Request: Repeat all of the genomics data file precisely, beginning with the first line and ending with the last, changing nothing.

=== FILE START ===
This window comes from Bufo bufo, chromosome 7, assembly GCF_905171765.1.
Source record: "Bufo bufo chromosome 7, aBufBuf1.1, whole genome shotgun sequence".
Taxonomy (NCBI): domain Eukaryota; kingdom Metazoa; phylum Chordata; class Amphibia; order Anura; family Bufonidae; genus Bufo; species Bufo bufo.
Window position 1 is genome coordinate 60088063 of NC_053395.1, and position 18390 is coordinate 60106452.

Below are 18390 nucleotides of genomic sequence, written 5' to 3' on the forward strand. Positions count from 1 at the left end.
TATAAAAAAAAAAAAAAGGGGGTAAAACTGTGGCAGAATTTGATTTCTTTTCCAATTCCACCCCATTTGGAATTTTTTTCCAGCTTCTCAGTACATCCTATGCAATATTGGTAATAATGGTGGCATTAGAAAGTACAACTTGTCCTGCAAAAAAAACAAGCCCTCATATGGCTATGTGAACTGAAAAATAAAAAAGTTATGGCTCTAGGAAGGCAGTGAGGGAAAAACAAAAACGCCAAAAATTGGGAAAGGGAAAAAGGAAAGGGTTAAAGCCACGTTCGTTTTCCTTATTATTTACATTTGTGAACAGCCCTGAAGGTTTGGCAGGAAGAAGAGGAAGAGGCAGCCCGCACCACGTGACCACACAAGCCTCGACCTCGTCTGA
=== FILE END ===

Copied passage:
This window comes from Bufo bufo, chromosome 7, assembly GCF_905171765.1.
Source record: "Bufo bufo chromosome 7, aBufBuf1.1, whole genome shotgun sequence".
Taxonomy (NCBI): domain Eukaryota; kingdom Metazoa; phylum Chordata; class Amphibia; order Anura; family Bufonidae; genus Bufo; species Bufo bufo.
Window position 1 is genome coordinate 60088063 of NC_053395.1, and position 18390 is coordinate 60106452.

Below are 18390 nucleotides of genomic sequence, written 5' to 3' on the forward strand. Positions count from 1 at the left end.
TATAAAAAAAAAAAAAAGGGGGTAAAACTGTGGCAGAATTTGATTTCTTTTCCAATTCCACCCCATTTGGAATTTTTTTCCAGCTTCTCAGTACATCCTATGCAATATTGGTAATAATGGTGGCATTAGAAAGTACAACTTGTCCTGCAAAAAAAACAAGCCCTCATATGGCTATGTGAACTGAAAAATAAAAAAGTTATGGCTCTAGGAAGGCAGTGAGGGAAAAACAAAAACGCCAAAAATTGGGAAAGGGAAAAAGGAAAGGGTTAAAGCCACGTTCGTTTTCCTTATTATTTACATTTGTGAACAGCCCTGAAGGTTTGGCAGGAAGAAGAGGAAGAGGCAGCCCGCACCACGTGACCACACAAGCCTCGACCTCGTCTGA